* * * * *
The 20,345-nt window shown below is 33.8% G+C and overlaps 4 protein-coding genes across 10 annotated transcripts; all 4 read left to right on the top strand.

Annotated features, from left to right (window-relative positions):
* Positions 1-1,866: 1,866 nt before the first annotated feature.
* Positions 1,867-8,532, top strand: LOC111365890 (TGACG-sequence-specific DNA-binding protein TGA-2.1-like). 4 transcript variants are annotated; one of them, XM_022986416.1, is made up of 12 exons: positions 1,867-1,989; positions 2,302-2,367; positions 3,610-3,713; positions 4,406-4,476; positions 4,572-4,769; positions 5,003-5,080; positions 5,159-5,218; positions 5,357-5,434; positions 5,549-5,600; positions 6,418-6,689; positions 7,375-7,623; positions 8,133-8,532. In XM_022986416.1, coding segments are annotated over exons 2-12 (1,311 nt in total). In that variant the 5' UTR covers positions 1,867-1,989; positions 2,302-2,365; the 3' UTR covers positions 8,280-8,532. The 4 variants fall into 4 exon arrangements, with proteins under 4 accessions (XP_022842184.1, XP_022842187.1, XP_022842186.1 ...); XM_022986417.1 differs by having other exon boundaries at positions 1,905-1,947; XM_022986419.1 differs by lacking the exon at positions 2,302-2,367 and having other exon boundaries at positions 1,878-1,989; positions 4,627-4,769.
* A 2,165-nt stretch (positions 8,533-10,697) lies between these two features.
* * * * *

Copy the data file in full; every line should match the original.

The 20,345-nt window shown below is 33.8% G+C and overlaps 4 protein-coding genes across 10 annotated transcripts; all 4 read left to right on the top strand.

Annotated features, from left to right (window-relative positions):
* Positions 1-1,866: 1,866 nt before the first annotated feature.
* Positions 1,867-8,532, top strand: LOC111365890 (TGACG-sequence-specific DNA-binding protein TGA-2.1-like). 4 transcript variants are annotated; one of them, XM_022986416.1, is made up of 12 exons: positions 1,867-1,989; positions 2,302-2,367; positions 3,610-3,713; positions 4,406-4,476; positions 4,572-4,769; positions 5,003-5,080; positions 5,159-5,218; positions 5,357-5,434; positions 5,549-5,600; positions 6,418-6,689; positions 7,375-7,623; positions 8,133-8,532. In XM_022986416.1, coding segments are annotated over exons 2-12 (1,311 nt in total). In that variant the 5' UTR covers positions 1,867-1,989; positions 2,302-2,365; the 3' UTR covers positions 8,280-8,532. The 4 variants fall into 4 exon arrangements, with proteins under 4 accessions (XP_022842184.1, XP_022842187.1, XP_022842186.1 ...); XM_022986417.1 differs by having other exon boundaries at positions 1,905-1,947; XM_022986419.1 differs by lacking the exon at positions 2,302-2,367 and having other exon boundaries at positions 1,878-1,989; positions 4,627-4,769.
* A 2,165-nt stretch (positions 8,533-10,697) lies between these two features.